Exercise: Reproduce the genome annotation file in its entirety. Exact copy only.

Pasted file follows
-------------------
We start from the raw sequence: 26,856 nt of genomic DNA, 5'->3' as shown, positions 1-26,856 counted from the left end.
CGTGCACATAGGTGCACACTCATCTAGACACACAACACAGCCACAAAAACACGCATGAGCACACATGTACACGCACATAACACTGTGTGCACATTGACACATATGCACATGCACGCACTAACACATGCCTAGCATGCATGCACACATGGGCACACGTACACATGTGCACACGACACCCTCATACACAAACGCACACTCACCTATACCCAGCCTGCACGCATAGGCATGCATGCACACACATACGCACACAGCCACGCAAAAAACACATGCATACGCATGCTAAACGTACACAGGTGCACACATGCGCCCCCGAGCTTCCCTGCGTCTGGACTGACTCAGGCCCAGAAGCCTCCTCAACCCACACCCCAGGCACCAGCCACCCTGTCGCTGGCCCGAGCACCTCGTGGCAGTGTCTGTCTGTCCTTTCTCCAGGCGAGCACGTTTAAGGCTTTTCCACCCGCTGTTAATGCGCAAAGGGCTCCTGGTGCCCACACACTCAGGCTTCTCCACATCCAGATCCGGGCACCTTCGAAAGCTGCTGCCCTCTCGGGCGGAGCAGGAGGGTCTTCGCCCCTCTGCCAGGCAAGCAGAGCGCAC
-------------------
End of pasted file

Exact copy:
We start from the raw sequence: 26,856 nt of genomic DNA, 5'->3' as shown, positions 1-26,856 counted from the left end.
CGTGCACATAGGTGCACACTCATCTAGACACACAACACAGCCACAAAAACACGCATGAGCACACATGTACACGCACATAACACTGTGTGCACATTGACACATATGCACATGCACGCACTAACACATGCCTAGCATGCATGCACACATGGGCACACGTACACATGTGCACACGACACCCTCATACACAAACGCACACTCACCTATACCCAGCCTGCACGCATAGGCATGCATGCACACACATACGCACACAGCCACGCAAAAAACACATGCATACGCATGCTAAACGTACACAGGTGCACACATGCGCCCCCGAGCTTCCCTGCGTCTGGACTGACTCAGGCCCAGAAGCCTCCTCAACCCACACCCCAGGCACCAGCCACCCTGTCGCTGGCCCGAGCACCTCGTGGCAGTGTCTGTCTGTCCTTTCTCCAGGCGAGCACGTTTAAGGCTTTTCCACCCGCTGTTAATGCGCAAAGGGCTCCTGGTGCCCACACACTCAGGCTTCTCCACATCCAGATCCGGGCACCTTCGAAAGCTGCTGCCCTCTCGGGCGGAGCAGGAGGGTCTTCGCCCCTCTGCCAGGCAAGCAGAGCGCAC